All Solid State Li-Ion Batteries Based on Cubic Garnets: From Material Optimization to Thin Film Battery Design

Thursday, 30 July 2015: 17:00
Carron (Scottish Exhibition and Conference Centre)
J. L. M. Rupp, S. Ayfon, I. Garbayo, R. Pfenninger (Electrochemical Materials, ETH Zurich), M. Rawlence (Electrochemical Materials, ETH Zurich, Laboratory for Thin Films and Photovoltaics, EMPA), and M. Struzik (Electrochemical Materials, ETH Zurich)
The next generation of energy storage devices relies on a broad and adaptable range of volumetric and gravimetric energies to compete with the challenges in stationary, mobility and portable electronic electricity supply. Here, all solid state batteries based on Li-garnet-based structures are interesting model systems as these allow for complete solid state battery types that: i.) can partially use industrial waste heat to increase charging times (increased Li+ diffusion) for stationary, ii.) with new high capacity electrode materials which show conventionally a low stability in standard liquid/polymer based Li-batteries, iii.) are easy transferrable to model thin film battery structures for powering of portable electronics on chip.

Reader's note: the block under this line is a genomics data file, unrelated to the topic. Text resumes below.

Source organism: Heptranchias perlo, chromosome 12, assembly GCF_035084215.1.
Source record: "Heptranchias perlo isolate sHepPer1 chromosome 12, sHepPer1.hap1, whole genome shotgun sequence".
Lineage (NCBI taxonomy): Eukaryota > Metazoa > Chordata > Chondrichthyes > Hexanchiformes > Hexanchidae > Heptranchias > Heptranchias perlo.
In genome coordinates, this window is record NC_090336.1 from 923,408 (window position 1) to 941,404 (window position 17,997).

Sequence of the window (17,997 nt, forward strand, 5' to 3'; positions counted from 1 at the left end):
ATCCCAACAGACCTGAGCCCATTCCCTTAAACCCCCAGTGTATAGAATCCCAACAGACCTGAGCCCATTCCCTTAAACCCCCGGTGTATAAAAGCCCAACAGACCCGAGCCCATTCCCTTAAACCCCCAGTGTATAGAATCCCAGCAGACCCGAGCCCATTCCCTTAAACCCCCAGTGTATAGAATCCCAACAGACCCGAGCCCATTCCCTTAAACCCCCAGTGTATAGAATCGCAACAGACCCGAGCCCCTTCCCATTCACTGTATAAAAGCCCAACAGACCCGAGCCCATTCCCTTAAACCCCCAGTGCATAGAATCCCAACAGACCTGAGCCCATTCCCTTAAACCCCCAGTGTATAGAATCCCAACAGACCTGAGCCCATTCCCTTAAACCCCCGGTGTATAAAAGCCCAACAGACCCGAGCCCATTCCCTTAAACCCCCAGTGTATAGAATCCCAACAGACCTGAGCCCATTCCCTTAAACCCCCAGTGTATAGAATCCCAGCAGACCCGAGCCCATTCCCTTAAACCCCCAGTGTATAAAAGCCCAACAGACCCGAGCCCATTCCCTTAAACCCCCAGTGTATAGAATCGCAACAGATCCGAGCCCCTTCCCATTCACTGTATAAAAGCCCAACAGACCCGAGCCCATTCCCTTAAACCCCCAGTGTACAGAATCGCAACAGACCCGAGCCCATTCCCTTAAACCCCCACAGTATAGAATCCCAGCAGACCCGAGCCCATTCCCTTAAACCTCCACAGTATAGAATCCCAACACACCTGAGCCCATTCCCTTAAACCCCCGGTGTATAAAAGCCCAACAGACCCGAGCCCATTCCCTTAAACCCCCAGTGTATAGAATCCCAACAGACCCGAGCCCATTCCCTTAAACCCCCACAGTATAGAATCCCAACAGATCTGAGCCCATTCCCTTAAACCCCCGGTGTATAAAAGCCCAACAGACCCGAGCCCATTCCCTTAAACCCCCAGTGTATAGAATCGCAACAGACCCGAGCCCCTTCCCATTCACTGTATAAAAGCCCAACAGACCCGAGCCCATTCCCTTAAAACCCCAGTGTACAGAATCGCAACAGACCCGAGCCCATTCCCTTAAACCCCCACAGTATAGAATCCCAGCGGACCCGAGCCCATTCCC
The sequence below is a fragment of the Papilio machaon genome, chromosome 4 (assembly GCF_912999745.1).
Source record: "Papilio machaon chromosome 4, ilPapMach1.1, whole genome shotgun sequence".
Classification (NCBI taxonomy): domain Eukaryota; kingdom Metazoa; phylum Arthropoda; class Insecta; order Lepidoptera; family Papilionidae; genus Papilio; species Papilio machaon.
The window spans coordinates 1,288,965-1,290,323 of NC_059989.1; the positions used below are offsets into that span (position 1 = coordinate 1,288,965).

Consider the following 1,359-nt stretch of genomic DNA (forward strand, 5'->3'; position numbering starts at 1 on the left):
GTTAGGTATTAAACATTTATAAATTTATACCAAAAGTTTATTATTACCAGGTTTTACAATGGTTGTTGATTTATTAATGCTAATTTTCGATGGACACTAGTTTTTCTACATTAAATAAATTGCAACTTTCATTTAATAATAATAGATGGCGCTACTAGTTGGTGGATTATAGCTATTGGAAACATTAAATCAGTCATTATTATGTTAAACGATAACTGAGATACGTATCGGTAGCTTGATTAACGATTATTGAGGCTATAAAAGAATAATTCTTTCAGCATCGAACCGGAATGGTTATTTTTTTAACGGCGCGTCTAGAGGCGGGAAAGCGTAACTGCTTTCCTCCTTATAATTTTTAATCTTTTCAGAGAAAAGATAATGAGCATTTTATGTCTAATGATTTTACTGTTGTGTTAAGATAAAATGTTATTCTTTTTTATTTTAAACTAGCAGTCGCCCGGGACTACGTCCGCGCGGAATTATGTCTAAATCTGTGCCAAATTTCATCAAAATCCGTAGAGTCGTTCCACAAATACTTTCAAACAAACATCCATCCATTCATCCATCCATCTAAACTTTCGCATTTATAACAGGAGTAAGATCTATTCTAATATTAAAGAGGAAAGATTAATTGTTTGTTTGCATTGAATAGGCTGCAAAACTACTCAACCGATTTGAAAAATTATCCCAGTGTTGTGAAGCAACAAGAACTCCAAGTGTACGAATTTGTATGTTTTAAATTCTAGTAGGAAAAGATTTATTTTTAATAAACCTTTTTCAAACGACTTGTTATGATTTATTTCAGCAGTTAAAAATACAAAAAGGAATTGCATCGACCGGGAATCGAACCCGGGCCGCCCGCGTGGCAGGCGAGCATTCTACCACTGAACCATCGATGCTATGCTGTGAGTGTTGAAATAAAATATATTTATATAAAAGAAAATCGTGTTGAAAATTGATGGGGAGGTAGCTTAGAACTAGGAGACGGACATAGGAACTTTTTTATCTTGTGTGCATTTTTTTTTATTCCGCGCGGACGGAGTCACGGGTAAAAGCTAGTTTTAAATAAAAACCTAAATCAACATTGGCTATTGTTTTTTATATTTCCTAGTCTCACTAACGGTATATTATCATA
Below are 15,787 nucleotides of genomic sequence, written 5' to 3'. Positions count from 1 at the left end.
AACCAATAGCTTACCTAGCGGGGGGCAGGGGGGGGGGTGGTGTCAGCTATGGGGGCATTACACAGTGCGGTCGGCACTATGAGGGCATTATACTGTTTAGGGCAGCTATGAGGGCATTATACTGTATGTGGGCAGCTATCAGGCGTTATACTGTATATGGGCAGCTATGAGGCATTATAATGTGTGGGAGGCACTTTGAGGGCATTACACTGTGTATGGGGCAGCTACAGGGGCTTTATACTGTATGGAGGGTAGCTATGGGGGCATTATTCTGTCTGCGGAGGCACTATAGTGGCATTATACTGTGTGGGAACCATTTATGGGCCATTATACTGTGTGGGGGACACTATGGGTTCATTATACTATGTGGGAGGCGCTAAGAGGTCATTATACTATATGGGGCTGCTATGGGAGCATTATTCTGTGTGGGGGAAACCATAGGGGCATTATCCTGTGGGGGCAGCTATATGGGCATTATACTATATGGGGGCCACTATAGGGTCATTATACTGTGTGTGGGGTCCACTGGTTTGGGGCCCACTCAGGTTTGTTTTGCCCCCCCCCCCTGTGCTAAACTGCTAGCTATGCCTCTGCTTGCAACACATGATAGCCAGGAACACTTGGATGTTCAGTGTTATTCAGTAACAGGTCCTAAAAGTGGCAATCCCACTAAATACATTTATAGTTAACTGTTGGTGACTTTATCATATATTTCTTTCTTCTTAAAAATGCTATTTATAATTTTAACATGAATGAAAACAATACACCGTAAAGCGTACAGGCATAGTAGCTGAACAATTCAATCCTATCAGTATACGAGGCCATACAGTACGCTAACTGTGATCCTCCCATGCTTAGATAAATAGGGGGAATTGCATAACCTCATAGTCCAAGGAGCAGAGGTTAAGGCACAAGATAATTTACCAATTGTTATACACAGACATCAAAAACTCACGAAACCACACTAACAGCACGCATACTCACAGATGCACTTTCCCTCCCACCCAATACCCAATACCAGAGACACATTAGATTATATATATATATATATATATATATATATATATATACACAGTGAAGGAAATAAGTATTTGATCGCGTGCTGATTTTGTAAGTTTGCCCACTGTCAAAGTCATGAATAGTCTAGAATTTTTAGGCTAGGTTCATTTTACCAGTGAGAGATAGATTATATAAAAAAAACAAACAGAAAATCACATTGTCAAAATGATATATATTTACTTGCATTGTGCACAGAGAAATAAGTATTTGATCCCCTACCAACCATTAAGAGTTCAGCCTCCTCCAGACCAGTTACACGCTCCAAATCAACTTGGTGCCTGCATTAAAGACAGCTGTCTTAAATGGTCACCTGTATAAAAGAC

Firstly, we report on Al:Li7-2xLa3Zr2O12 bulk pellet and thin film processing, their crystallization and ionic transport characteristics. Secondly, from a materials processing perspective we report on a new modified sol-gel synthesis-combustion method to lower the nano-particle production of the solids to ~ 600°C. Here, we exemplify stable electrolyte compounds based on Li7-3x(Gax)La3Zr2O12. Thirdly, for N-site doping Li7-xLa3Zr2-xTexO12 with x = 0.25 to 0.35 were prepared by synthesis in solid state, and Te is studied as alternative to Ga and Al stabilizers as battery electrolyte without grain boundary stabilization.

Finally, we concluded on the suitability of these new materials for scaling down to thin film microstructures, as potential Li-garnet electrolytes in all solid state batteries for portable electronic applications. First strategies on how to design optimum thin film-microbatteries adaptable to chemo-mechanical variations during operation will be shown. Here, two different model designs are described: (i.) the fabrication of microbattery dot arrays and (ii.) wrapped anode/electrolyte/cathode microstructures with tunable strain.